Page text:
> happens when you try? What's similar and what's different between this=
> world and the physical world we're coming from?"
> As a page flows through the Shredder, vertical strips of text stream down=
> the screen. Chopped-up images and enlarged chunks of text soon join the=
> collage. Although the color scheme is derived from the original page, a=
> background hue may emerge as the dominant one. Similarly, a tiny graphic=
> element may become huge.
> After the transformation, many of the links remain live, so it is actually=
> possible to surf through Shredder. In some instances, flashing graphics=
> like ad banners continue to blink; when the animation is something as=
> tonally sophisticated as the artist Robbin Murphy's Osiris, the shredded=
> results can resemble a Stuart Davis painting that has come alive.
> With its appropriation of "found objects" -- credit-card logos, vacation=
> snapshots -- Shredder's output also shares a sensibility with Robert=
> Rauschenberg's "combines," which incorporated anything from old tires to=
> torn envelopes.
> But Napier professed admiration for a different artistic inspiration:=
> Jackson Pollock, currently the subject of a retrospective exhibit at the=
> Museum of Modern Art. "I love the organic quality he gets from the medium,=
> even when he was working with roofing tar or latex," Napier said. "And for=
> me, what happens [in Shredder] with the images and the text starts to=
> become organic -- somewhat random but not mindlessly random."
> =46or some reason, commercial sites like Download.com and the Microsoft home=
> page, as well as portal venues like Yahoo!, produce some of the most=
> eye-popping results when Shredded.
> While it is enjoyable to restyle these graphic-design disasters into=
> visually arresting pages, the most perverse pleasure provided by Shredder=
> is its ability to convert sites devoted to such inexplicably popular public=
> figures as Madonna into digital confetti.
> =46unksolegrind offers a similar experience, even though its monochromatic,=
> image-free results are not as advanced as Shredder's. It may also require=
> some extra effort; although it functioned smoothly on a Macintosh computer,=
> repeated attempts to install the program on a PC failed.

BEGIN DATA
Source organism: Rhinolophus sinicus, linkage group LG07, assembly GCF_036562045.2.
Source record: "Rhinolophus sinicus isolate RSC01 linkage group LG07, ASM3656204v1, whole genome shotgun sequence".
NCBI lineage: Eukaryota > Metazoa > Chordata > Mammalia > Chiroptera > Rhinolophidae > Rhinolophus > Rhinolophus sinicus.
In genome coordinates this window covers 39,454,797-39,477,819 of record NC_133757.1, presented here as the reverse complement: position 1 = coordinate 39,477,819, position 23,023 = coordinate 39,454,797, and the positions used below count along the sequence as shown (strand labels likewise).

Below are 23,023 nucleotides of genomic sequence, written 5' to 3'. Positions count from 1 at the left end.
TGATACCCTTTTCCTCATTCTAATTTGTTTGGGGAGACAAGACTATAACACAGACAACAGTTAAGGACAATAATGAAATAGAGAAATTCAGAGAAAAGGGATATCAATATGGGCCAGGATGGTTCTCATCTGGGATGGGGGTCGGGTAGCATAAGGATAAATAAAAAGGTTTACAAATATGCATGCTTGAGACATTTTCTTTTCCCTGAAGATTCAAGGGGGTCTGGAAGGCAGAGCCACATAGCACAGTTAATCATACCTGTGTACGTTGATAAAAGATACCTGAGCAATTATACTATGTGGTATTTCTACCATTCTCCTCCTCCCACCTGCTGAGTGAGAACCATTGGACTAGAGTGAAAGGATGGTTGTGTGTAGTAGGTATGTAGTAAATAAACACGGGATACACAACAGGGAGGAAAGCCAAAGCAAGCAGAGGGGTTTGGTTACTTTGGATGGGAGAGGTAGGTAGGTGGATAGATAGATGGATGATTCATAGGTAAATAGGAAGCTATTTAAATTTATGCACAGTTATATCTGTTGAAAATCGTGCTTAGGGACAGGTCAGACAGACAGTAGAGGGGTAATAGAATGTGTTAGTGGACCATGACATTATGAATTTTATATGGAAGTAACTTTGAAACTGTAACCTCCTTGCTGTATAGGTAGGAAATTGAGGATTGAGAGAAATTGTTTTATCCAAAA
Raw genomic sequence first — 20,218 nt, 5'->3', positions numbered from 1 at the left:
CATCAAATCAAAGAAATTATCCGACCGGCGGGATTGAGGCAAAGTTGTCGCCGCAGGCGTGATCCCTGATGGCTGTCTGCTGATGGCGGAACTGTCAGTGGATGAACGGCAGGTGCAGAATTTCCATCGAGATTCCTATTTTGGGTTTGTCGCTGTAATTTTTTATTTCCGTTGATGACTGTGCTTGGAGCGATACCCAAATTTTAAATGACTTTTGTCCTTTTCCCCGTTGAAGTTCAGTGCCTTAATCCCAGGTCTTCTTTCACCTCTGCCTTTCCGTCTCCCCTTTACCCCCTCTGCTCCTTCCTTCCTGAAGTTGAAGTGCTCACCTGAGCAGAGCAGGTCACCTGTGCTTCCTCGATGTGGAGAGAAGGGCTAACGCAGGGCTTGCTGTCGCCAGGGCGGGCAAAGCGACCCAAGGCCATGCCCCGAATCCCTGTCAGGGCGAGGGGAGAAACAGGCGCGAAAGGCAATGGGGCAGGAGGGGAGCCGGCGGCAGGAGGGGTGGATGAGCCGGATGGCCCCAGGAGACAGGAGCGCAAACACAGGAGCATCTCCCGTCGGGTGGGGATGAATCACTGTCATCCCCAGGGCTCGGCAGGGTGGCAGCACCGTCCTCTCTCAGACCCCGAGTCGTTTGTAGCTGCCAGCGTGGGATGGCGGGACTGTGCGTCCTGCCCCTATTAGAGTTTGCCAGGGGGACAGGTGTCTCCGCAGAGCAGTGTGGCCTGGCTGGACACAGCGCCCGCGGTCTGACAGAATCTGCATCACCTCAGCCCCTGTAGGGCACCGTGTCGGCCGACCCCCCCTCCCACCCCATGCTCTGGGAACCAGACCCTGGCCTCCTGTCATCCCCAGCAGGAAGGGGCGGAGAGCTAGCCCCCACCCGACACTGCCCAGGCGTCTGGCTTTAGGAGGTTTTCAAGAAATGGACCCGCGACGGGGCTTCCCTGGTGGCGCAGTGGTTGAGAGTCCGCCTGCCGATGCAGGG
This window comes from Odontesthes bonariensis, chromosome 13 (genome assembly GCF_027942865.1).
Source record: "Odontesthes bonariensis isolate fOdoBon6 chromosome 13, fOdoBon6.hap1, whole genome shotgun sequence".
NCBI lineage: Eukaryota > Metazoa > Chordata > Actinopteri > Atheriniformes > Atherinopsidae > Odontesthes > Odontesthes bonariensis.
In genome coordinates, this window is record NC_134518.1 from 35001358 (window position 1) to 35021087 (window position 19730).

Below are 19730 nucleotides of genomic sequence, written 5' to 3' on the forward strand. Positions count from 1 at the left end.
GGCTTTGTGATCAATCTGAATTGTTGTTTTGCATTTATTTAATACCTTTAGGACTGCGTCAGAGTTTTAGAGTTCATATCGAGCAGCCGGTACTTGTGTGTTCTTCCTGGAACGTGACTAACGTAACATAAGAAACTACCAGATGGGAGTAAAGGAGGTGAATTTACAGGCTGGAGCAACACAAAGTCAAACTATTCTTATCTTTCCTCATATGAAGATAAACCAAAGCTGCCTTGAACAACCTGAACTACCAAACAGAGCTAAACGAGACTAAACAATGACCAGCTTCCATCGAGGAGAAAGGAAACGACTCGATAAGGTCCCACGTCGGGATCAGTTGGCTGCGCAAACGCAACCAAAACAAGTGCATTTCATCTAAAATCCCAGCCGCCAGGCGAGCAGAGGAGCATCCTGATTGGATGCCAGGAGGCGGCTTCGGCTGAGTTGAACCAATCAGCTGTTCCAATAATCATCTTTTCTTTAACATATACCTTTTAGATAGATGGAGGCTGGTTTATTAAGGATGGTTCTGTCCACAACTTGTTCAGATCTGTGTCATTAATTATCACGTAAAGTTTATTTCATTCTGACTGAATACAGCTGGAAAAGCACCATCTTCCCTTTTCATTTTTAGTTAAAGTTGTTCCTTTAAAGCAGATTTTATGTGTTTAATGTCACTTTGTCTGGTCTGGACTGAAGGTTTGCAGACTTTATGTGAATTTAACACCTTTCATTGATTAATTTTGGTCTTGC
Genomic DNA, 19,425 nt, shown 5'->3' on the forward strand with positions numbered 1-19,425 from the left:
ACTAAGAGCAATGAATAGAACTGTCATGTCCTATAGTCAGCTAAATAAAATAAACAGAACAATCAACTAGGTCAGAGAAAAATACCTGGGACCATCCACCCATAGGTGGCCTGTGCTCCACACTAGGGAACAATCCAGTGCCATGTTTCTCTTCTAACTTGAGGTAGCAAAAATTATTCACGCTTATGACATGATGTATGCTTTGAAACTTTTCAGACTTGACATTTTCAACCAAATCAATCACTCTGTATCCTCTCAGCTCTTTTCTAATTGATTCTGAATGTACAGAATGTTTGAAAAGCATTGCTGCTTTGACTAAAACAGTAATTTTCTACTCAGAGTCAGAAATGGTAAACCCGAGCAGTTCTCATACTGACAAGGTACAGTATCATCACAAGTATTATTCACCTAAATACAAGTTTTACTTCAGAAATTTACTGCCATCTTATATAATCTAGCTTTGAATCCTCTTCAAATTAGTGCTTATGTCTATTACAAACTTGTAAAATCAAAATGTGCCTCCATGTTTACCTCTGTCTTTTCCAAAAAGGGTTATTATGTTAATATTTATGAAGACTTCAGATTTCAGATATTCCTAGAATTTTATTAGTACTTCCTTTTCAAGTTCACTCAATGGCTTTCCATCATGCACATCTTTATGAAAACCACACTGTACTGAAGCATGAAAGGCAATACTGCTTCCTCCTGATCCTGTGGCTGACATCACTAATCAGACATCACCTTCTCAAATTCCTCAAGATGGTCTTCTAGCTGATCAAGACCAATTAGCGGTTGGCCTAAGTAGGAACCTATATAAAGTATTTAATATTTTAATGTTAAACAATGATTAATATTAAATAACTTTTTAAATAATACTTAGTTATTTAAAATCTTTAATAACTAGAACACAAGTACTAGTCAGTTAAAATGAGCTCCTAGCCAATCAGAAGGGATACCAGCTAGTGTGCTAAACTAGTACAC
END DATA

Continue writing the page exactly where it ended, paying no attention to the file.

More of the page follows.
> =46reeman, a multimedia developer in London, did not reply to e-mail or=
> faxed messages, but the "read me" file accompanying his program stated that=
> "it will not help you to navigate the Internet... Rather use funksolegrind=
> to generate, improve or remove." The browser is the first in a series=
> called "sHrd" -- pronounced "shred," of course -- and future editions are=
> likely to handle graphics and sound.
> At present, there are no plans to create a new and improved version of Web=
> Stalker, the browser that inspired both Shredder and funksolegrind. In an=
> e-mail message, Matthew Fuller, one of Web Stalker's trio of developers,=
> said the program "has pretty much achieved what it set out to establish: a=
> specific intervention into the browser wars and the techno-aesthetic cartel=
> of Explorer and Navigator."
> He added: "We have found that there are thousands of reasons for people=
> wanting to use Web sites in the 'wrong' way. Web Stalker helps them to do=
> this -- and more important, to dream of and invent new ones."
> =46or Napier, the time for dreaming is over. Shredder, he said, is "a way of=
> waking people up to the possibilities of the medium aesthetically."
> If you don't agree, of course, you can take this page's URL and shred it.
> artsatlarge is published on Thursdays. Click here for a list of links to=
> other columns in the series.
> Related Sites These sites are not part of The New York Times on the Web, and=
> The Times has no control over their content or availability.
> Web Stalker
> Madonna Home Page
> HERE ARE THE LINKS...
"Opinions are my own; they do not represent those of KZSU nor Stanford U."
email/finger/talk jonatkzsu.stanford.edu http://kzsu.stanford.edu/jon.html
"One advantage of web sites, I find. They don't forget." -- Prophet Nick